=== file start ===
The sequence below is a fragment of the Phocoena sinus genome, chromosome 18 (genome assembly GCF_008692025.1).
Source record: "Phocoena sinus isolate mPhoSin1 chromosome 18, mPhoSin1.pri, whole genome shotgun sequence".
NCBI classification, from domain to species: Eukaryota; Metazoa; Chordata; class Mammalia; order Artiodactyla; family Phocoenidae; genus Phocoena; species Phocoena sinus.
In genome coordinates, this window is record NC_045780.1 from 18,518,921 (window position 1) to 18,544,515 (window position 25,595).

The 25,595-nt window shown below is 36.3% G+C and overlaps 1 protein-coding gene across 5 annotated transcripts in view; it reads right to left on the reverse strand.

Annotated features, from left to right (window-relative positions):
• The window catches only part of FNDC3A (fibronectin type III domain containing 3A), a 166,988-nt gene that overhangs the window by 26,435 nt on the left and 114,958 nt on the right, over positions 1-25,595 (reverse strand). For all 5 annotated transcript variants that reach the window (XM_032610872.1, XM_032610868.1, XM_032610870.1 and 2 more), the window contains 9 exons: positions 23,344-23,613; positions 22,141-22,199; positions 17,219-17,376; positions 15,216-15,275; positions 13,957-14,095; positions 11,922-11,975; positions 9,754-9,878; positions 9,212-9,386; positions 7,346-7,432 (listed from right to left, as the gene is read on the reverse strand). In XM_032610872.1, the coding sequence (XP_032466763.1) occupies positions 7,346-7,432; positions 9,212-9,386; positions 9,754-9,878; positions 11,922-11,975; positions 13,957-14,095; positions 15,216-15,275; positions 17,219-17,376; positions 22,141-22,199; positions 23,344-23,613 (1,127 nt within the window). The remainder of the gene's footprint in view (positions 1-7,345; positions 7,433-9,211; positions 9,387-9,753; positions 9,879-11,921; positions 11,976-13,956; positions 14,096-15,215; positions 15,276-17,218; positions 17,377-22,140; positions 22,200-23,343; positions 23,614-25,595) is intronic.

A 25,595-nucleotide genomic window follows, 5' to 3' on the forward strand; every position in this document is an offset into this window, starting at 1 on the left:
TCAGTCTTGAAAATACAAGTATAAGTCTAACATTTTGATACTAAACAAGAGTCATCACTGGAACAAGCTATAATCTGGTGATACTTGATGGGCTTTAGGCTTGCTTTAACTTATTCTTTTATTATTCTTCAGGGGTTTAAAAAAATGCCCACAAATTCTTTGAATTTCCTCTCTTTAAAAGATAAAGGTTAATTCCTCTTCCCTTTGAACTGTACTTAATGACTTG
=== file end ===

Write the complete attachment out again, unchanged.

The sequence below is a fragment of the Phocoena sinus genome, chromosome 18 (genome assembly GCF_008692025.1).
Source record: "Phocoena sinus isolate mPhoSin1 chromosome 18, mPhoSin1.pri, whole genome shotgun sequence".
NCBI classification, from domain to species: Eukaryota; Metazoa; Chordata; class Mammalia; order Artiodactyla; family Phocoenidae; genus Phocoena; species Phocoena sinus.
In genome coordinates, this window is record NC_045780.1 from 18,518,921 (window position 1) to 18,544,515 (window position 25,595).

The 25,595-nt window shown below is 36.3% G+C and overlaps 1 protein-coding gene across 5 annotated transcripts in view; it reads right to left on the reverse strand.

Annotated features, from left to right (window-relative positions):
• The window catches only part of FNDC3A (fibronectin type III domain containing 3A), a 166,988-nt gene that overhangs the window by 26,435 nt on the left and 114,958 nt on the right, over positions 1-25,595 (reverse strand). For all 5 annotated transcript variants that reach the window (XM_032610872.1, XM_032610868.1, XM_032610870.1 and 2 more), the window contains 9 exons: positions 23,344-23,613; positions 22,141-22,199; positions 17,219-17,376; positions 15,216-15,275; positions 13,957-14,095; positions 11,922-11,975; positions 9,754-9,878; positions 9,212-9,386; positions 7,346-7,432 (listed from right to left, as the gene is read on the reverse strand). In XM_032610872.1, the coding sequence (XP_032466763.1) occupies positions 7,346-7,432; positions 9,212-9,386; positions 9,754-9,878; positions 11,922-11,975; positions 13,957-14,095; positions 15,216-15,275; positions 17,219-17,376; positions 22,141-22,199; positions 23,344-23,613 (1,127 nt within the window). The remainder of the gene's footprint in view (positions 1-7,345; positions 7,433-9,211; positions 9,387-9,753; positions 9,879-11,921; positions 11,976-13,956; positions 14,096-15,215; positions 15,276-17,218; positions 17,377-22,140; positions 22,200-23,343; positions 23,614-25,595) is intronic.

A 25,595-nucleotide genomic window follows, 5' to 3' on the forward strand; every position in this document is an offset into this window, starting at 1 on the left:
TCAGTCTTGAAAATACAAGTATAAGTCTAACATTTTGATACTAAACAAGAGTCATCACTGGAACAAGCTATAATCTGGTGATACTTGATGGGCTTTAGGCTTGCTTTAACTTATTCTTTTATTATTCTTCAGGGGTTTAAAAAAATGCCCACAAATTCTTTGAATTTCCTCTCTTTAAAAGATAAAGGTTAATTCCTCTTCCCTTTGAACTGTACTTAATGACTTG